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Romanian Society for Sports Medicine

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"Medicina Sportiva" No.14 - 2008 The 15-th Sports Medicine Balkan Congress


Fabio Pigozzi

Nutritional supplements are often used by athletes in an effort to optimize their performance. Nutritional ergogenic aids are taken to increase muscle strength and mass, endurance capacity, to achieve a faster recovery as well as to support the immune system to cope with illness and infections.
New substances claimed to have ergogenic aids continue to appear on the market, however often these claims are not based on solid scientific avidence. In is paramount, therefore, to define the substances that actually provide benefits to athlete´s performance and clarify the rationale for their use.
 One of the most used ergogeinc aids is creatine, which has been largely proved to positively affect performance in disciplines characterized by repeated high intensity exercise. In addition to its affect on muscle energetics, creatine has been recently suggested to influence protein balance. Moreover, creatine has been also suggested to influence post exercise muscle glycogen resynthesis.
Oral bicarbonate supplementation is likely to produce advantages during exercises where acidosis constitutes a limit factor to performance. Caffeine supplementation is proved to be ergogenic in various circumstances, hover the meachanism leading to these benefits remain to be definitively established. Ho note, the positive effect of caffeine on performance can be achived even at doses resulting in urinary levels below the maximal level allowed by the IOC. Another methylxantine, such as theophyline, has been also proposed to have ergogenic properties.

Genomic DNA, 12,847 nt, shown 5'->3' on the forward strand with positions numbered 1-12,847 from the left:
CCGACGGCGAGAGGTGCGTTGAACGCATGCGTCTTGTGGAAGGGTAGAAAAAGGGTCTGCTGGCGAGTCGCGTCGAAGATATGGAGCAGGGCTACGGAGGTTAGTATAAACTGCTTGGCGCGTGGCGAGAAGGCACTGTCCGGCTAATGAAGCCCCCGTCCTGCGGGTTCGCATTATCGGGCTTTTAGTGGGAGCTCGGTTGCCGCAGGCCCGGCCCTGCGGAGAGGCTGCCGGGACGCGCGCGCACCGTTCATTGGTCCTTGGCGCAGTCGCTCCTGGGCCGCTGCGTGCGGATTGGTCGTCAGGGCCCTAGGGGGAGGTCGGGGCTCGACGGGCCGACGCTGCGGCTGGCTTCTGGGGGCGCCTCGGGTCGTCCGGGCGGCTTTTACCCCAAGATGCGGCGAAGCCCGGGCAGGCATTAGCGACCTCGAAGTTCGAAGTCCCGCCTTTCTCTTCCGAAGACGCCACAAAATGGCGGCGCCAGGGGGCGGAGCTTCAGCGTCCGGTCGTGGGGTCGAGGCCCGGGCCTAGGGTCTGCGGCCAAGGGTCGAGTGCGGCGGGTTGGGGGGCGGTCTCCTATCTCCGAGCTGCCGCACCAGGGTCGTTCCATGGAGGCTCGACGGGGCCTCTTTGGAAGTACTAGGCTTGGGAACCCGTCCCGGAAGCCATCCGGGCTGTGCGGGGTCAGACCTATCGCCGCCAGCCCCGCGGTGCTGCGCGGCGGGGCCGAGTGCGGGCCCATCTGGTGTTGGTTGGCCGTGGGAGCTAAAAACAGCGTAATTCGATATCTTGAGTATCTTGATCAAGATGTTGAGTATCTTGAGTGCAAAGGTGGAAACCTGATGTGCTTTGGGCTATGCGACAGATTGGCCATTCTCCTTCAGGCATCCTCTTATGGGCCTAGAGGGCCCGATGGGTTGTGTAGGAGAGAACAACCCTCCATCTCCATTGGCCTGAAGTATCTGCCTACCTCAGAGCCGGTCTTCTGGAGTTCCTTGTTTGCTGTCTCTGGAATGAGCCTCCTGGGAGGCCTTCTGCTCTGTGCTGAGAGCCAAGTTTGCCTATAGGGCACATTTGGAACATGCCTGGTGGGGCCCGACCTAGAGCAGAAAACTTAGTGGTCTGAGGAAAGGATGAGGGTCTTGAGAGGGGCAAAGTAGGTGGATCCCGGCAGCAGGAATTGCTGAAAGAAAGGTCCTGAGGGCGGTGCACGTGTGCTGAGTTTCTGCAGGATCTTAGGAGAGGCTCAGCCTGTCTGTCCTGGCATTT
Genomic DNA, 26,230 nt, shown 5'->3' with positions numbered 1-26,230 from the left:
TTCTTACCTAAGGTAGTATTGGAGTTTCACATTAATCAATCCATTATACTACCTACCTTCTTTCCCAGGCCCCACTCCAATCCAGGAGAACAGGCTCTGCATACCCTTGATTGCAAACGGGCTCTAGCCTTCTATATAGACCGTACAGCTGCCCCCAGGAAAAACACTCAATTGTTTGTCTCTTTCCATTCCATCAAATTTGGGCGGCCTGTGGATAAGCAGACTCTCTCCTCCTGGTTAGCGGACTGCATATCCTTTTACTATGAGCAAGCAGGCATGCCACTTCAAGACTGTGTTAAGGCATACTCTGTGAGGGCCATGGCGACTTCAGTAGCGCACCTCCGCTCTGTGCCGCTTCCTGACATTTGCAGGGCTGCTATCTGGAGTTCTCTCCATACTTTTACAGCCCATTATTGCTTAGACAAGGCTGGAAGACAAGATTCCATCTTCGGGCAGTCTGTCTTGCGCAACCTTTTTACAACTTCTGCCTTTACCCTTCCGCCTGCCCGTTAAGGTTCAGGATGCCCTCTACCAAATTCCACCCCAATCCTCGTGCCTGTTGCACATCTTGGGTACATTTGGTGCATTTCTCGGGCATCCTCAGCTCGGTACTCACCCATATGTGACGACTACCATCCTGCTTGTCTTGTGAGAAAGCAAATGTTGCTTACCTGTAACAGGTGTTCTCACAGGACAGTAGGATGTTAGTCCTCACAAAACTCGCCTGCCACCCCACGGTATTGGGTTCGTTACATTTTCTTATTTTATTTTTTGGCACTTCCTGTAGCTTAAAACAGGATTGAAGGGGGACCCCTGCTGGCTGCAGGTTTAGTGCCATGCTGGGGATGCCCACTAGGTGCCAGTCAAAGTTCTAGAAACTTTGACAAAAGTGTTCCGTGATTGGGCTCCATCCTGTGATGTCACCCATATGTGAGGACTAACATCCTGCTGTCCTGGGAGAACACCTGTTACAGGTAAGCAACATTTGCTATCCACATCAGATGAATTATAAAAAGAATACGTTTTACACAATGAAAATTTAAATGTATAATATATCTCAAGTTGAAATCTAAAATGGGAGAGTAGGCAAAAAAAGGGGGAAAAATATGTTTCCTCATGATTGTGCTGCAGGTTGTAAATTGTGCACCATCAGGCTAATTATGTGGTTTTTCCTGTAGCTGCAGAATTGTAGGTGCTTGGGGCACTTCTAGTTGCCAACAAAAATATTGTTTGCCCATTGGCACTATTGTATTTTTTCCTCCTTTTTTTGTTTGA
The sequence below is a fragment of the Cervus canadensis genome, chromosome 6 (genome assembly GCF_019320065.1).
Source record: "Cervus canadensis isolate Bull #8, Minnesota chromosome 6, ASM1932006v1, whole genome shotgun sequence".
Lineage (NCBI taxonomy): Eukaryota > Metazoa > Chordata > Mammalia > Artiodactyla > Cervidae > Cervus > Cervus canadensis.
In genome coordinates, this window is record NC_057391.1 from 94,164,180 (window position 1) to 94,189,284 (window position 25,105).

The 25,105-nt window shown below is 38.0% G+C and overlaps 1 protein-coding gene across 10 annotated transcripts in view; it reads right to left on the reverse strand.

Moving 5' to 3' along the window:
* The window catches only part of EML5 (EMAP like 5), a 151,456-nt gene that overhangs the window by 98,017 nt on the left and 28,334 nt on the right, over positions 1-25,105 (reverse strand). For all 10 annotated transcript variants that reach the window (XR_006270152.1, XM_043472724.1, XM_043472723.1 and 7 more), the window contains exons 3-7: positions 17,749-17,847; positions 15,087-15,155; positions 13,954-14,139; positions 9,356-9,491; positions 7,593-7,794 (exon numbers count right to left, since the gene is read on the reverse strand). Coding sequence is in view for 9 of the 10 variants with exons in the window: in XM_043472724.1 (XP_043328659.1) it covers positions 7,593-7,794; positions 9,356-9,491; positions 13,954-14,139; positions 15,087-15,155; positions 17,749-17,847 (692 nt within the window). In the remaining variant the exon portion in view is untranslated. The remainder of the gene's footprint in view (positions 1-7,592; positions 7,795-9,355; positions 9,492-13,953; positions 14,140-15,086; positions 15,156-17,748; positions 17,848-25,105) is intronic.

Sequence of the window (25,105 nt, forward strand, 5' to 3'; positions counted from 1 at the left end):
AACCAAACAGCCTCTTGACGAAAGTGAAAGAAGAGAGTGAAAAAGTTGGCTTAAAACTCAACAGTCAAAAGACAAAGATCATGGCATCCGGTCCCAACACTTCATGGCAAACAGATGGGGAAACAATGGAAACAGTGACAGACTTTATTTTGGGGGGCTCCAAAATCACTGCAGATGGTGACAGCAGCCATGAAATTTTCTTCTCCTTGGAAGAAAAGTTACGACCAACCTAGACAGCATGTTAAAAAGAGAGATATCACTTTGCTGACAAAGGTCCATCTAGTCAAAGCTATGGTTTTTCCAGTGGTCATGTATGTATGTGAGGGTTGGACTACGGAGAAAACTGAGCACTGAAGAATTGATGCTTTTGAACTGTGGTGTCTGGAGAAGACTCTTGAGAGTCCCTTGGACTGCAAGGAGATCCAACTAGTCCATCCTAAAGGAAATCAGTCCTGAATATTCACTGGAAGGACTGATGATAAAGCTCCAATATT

Hydorxymethylbutyrate has been proposed to induce net protein accretion, however the amount of data available does not allow to make a final statement. Along the same line, individual aminoacids are also largely used by athletes but the rational for their use cannot be totally justified. Antioxidants have been suggested to reduce oxidative damage induced to tissue as a consequence of exercise, but, again, the evidence is not conclusive. Supplementation with bovine colostrum is sometime used by either endurance or strength athlets evend though the evidence justifying its use is yet inconclusive.
Finally, oral ribose supplementation is used by some athletes to increase intermittent exercise performance and it has been suggested to increase muscle post exercise ATP resynthesis, however recent scientific evidence has not provided support to these claims. In conclusion, although many substances are based on reasonable claims the recommendation for their use by the athletes should be always supported by scientific evidence regarding their effect and safety.

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